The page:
Russian President Vladimir Putin meets with Maria Lvova-Belova, Russian children’s rights commissioner, at the Novo-Ogaryovo state residence, outside Moscow, on February 16, 2023. (Photo by Mikhail METZEL / SPUTNIK / AFP) (Photo by MIKHAIL METZEL/SPUTNIK/AFP via Getty Images)
The International Criminal Court (ICC) has issued arrest warrants for Russian President Vladimir Putin and Maria Lvova-Belova, a member of Putin’s government, it announced in a news release Friday.
Lvova-Belova is the official at the center of the alleged scheme to forcibly deport thousands of Ukrainian children to Russia.
The ICC said both Putin and Lvova-Belova are “allegedly responsible for the war crime of unlawful deportation of population (children) and that of unlawful transfer of population (children) from occupied areas of Ukraine to the Russian Federation.”
Some key background: According to the US and several European governments, Putin’s administration has carried out a scheme to forcibly deport thousands of Ukrainian children to Russia, often to a network of dozens of camps, where the minors undergo political reeducation.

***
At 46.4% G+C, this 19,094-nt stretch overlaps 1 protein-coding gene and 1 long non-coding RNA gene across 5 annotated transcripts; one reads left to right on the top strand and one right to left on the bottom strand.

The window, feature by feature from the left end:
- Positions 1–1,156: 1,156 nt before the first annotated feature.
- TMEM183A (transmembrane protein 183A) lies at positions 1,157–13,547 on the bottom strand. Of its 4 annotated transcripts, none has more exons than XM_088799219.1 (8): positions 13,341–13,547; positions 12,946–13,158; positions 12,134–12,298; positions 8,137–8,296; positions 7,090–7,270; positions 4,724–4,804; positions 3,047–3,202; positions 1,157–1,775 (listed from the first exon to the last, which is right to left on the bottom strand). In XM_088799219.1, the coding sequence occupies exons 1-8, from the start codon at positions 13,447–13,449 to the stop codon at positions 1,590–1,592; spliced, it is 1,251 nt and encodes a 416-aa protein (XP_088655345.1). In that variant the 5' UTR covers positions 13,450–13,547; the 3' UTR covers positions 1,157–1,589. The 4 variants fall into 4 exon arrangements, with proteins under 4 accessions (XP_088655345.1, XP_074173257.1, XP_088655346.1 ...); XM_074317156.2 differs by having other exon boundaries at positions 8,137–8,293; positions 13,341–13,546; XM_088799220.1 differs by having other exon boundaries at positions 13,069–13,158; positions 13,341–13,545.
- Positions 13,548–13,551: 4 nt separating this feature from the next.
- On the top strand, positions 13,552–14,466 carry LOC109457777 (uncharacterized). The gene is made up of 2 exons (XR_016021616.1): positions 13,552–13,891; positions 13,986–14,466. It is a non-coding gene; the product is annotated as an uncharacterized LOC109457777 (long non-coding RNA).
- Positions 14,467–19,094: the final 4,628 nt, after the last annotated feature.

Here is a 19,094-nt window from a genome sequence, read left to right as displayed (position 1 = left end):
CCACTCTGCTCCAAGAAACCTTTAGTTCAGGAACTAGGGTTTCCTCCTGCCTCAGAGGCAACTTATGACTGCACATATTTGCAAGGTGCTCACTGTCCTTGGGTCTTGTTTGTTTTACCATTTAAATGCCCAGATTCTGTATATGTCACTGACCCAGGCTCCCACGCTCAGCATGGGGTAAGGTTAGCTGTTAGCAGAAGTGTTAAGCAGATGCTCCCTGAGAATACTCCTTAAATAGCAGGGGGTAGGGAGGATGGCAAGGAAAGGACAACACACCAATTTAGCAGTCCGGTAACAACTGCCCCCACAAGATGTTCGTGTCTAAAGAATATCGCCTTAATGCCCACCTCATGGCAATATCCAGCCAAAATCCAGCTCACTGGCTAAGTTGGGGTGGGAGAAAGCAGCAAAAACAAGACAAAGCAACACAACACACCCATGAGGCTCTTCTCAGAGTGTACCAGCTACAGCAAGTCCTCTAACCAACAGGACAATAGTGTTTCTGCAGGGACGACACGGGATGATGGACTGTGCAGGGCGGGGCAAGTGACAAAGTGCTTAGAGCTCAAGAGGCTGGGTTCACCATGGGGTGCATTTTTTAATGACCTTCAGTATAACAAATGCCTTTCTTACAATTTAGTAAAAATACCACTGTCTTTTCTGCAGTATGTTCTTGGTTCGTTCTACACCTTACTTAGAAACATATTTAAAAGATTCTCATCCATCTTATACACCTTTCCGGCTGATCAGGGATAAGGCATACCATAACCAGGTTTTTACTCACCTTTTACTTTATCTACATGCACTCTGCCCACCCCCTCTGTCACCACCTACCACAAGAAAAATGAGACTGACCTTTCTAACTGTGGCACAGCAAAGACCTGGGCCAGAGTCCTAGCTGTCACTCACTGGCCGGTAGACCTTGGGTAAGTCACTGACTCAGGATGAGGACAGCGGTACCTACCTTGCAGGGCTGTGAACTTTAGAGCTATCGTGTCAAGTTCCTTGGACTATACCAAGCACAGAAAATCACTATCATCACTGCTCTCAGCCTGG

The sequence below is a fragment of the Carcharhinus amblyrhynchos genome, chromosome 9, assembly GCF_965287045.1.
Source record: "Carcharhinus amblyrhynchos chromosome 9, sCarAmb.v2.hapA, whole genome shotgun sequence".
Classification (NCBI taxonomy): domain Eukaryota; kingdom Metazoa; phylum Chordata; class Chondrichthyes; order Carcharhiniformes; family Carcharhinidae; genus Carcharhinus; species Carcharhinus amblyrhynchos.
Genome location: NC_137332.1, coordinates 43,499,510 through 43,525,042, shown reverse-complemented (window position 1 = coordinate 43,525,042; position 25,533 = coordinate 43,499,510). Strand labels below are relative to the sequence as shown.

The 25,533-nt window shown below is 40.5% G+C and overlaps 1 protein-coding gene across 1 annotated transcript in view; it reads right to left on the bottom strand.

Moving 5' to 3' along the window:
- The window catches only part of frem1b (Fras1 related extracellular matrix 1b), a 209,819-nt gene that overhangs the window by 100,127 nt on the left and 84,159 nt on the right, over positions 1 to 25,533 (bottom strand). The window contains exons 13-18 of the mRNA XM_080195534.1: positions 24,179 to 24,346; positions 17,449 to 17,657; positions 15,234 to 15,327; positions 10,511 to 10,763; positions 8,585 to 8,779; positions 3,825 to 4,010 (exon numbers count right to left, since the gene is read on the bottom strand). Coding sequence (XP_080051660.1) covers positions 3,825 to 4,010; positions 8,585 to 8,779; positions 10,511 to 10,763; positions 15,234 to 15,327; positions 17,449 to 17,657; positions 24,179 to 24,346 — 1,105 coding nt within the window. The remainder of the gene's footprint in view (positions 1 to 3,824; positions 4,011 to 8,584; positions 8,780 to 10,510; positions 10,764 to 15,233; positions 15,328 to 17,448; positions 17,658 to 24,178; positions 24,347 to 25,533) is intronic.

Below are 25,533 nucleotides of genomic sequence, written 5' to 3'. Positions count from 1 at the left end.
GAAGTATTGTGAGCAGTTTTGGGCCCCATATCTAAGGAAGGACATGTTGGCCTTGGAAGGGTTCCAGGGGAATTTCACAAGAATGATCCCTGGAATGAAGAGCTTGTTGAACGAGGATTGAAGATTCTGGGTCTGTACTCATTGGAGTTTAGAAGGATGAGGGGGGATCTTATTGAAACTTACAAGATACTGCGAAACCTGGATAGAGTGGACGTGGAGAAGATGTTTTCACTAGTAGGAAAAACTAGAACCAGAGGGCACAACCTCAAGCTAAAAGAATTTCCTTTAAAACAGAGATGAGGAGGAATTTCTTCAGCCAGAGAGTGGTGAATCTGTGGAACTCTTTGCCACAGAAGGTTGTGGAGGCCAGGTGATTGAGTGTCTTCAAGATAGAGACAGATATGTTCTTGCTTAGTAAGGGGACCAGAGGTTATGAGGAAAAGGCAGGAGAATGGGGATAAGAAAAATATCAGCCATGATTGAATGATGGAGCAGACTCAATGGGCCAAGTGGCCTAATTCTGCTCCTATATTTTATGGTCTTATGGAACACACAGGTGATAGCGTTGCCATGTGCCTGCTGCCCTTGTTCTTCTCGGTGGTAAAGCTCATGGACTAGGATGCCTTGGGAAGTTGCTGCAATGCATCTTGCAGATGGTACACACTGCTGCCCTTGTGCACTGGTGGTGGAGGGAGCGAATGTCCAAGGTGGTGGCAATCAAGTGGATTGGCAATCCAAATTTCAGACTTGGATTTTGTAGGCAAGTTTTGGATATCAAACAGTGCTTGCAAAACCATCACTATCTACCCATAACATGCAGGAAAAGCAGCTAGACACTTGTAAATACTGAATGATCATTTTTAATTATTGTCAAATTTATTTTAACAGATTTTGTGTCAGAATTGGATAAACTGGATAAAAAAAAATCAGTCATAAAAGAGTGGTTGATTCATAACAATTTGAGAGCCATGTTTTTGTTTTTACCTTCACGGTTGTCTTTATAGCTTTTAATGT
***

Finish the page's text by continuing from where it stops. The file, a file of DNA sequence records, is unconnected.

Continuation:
“Lvova-Belova’s efforts specifically include the forced adoption of Ukrainian children into Russian families, the so-called ‘patriotic education’ of Ukrainian children, legislative changes to expedite the provision of Russian Federation citizenship to Ukrainian children, and the deliberate removal of Ukrainian children by Russia’s forces,” the US Treasury said in September.
Her government title is commissioner for children’s rights in the Office of the Russian President.
The ICC statement Friday said there are “reasonable grounds to believe that Mr Putin bears individual criminal responsibility for the aforementioned crimes,” both for having committed the acts directly or through others in his command, and for “his failure to exercise control properly over civilian and military subordinates.”
Russia has characterized reports of forcible relocation as “absurd” and said it does its “best” to keep minors with their families.
The ICC announcement comes just days after several US news outlets reported the court was planning to open two war crimes cases tied to the invasion of Ukraine and issue arrest warrants against “several people.” According to the New York Times, the ICC was set to first open a case on Russia’s alleged abduction of Ukrainian children. Then a second case would focus on Moscow “unrelentingly” targeting civilian infrastructure, including water supplies and gas tanks.
The cases would represent the first international charges to be brought since the start of Russia’s war and come after months of work by special ICC investigation teams, according to the NYT.
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